To start, it's a math book that is a quick and engaging read reminding me how awesome (inspiring awe) math is. A+ for that. It got the Royal Society Prize Nominee for General Prize in 1998.
This book, while providing an overview of the history and development of mathematics, also sets up a framework for laypersons helping us understanding the beautiful complexity of Fermat's last theorem. I didn't "get" all the math but fortunately I didn't need too to get a lot from this book. Perhaps a more math minded readers will feel differently.
Singh provides both the math and the personal
psychology of mathematicians who have had a go at Fermat's theorem. The secrecy, the edginess - in other words the human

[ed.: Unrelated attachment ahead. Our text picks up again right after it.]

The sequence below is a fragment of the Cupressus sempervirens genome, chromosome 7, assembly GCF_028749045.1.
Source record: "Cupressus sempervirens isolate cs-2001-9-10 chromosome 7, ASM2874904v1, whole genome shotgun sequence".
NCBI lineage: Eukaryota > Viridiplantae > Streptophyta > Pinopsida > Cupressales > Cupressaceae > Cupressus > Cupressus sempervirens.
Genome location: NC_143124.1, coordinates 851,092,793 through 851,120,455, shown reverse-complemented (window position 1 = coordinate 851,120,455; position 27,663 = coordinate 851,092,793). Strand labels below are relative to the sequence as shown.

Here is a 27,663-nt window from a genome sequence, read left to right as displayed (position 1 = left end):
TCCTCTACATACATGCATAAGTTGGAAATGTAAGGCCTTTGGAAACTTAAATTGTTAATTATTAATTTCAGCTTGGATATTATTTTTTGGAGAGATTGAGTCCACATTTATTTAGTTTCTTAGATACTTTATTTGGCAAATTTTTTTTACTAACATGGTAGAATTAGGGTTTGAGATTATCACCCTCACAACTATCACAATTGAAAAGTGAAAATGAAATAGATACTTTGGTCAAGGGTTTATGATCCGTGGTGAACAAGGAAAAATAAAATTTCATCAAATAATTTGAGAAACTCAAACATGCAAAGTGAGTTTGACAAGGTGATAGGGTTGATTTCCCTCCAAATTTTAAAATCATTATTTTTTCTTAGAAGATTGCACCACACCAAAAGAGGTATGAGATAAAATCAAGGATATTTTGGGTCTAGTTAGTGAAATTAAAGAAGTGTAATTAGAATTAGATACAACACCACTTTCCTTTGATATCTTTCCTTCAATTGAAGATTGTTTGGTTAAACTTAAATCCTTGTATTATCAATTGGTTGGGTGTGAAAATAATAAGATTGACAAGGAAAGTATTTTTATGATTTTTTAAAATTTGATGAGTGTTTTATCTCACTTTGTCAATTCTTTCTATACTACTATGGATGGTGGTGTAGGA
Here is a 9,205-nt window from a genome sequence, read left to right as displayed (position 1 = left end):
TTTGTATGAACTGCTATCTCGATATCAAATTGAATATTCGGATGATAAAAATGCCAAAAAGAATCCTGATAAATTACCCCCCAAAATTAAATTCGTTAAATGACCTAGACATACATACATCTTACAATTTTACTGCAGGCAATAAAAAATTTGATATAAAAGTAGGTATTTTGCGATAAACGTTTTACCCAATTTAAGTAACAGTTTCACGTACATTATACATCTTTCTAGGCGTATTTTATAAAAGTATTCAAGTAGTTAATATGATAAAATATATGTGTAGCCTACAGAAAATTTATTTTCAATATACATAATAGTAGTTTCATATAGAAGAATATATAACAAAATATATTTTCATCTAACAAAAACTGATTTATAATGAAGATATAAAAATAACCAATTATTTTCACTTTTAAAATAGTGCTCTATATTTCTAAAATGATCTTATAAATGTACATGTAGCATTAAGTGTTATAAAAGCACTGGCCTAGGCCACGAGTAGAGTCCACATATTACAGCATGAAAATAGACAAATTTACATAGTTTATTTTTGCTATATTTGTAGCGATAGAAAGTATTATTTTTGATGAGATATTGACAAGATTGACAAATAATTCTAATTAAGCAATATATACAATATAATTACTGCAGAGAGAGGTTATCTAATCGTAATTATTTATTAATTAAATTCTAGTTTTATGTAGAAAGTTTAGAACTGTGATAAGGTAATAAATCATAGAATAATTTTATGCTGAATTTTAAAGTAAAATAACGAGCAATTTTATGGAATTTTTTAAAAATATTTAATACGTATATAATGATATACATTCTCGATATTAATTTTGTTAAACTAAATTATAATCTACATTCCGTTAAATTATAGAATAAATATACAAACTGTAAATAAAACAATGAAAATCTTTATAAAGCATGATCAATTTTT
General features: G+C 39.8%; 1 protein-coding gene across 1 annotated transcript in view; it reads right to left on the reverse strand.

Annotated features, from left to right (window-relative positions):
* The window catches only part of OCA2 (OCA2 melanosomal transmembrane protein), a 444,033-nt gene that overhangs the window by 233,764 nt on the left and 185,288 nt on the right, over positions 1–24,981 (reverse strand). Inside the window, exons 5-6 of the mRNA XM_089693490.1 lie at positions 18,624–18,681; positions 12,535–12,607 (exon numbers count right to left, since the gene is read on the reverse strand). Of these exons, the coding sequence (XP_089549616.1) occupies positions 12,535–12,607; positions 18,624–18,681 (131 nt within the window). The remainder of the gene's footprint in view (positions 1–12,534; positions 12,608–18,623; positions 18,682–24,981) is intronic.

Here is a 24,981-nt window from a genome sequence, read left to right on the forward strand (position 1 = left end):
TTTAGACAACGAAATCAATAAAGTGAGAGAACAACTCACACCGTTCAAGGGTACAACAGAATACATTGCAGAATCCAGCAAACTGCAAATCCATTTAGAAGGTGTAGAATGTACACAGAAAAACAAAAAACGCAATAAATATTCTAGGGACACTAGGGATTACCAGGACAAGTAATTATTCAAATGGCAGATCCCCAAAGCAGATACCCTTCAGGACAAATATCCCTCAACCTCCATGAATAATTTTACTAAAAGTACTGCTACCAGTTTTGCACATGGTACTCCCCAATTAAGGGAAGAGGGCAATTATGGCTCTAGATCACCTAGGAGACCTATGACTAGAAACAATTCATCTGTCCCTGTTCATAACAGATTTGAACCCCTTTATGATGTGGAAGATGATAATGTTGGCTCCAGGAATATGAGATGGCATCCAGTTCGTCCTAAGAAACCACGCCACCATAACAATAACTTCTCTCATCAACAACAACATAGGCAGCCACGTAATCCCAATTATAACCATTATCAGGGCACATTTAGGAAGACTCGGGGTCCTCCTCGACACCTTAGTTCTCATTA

concerns and psychology of doing advanced math got me coming back for more. Along with quotes, including this one:
"Mathematics is not a careful march down a well-cleared highway, but a journey into a strange wilderness, where the explores often get lost. Rigor should be a signal to the historian that the maps have been made, and the real explorers have gone elsewhere." W.S. Anglin.
And jokes: "An astronomer, a a physicist, and a mathematician are traveling by train... " A great joke which this book certainly helped me understand.
Godel and Escher are mentioned but no Bach... (That's still on my reading list.)
TIGER link: QA244 .S55 1997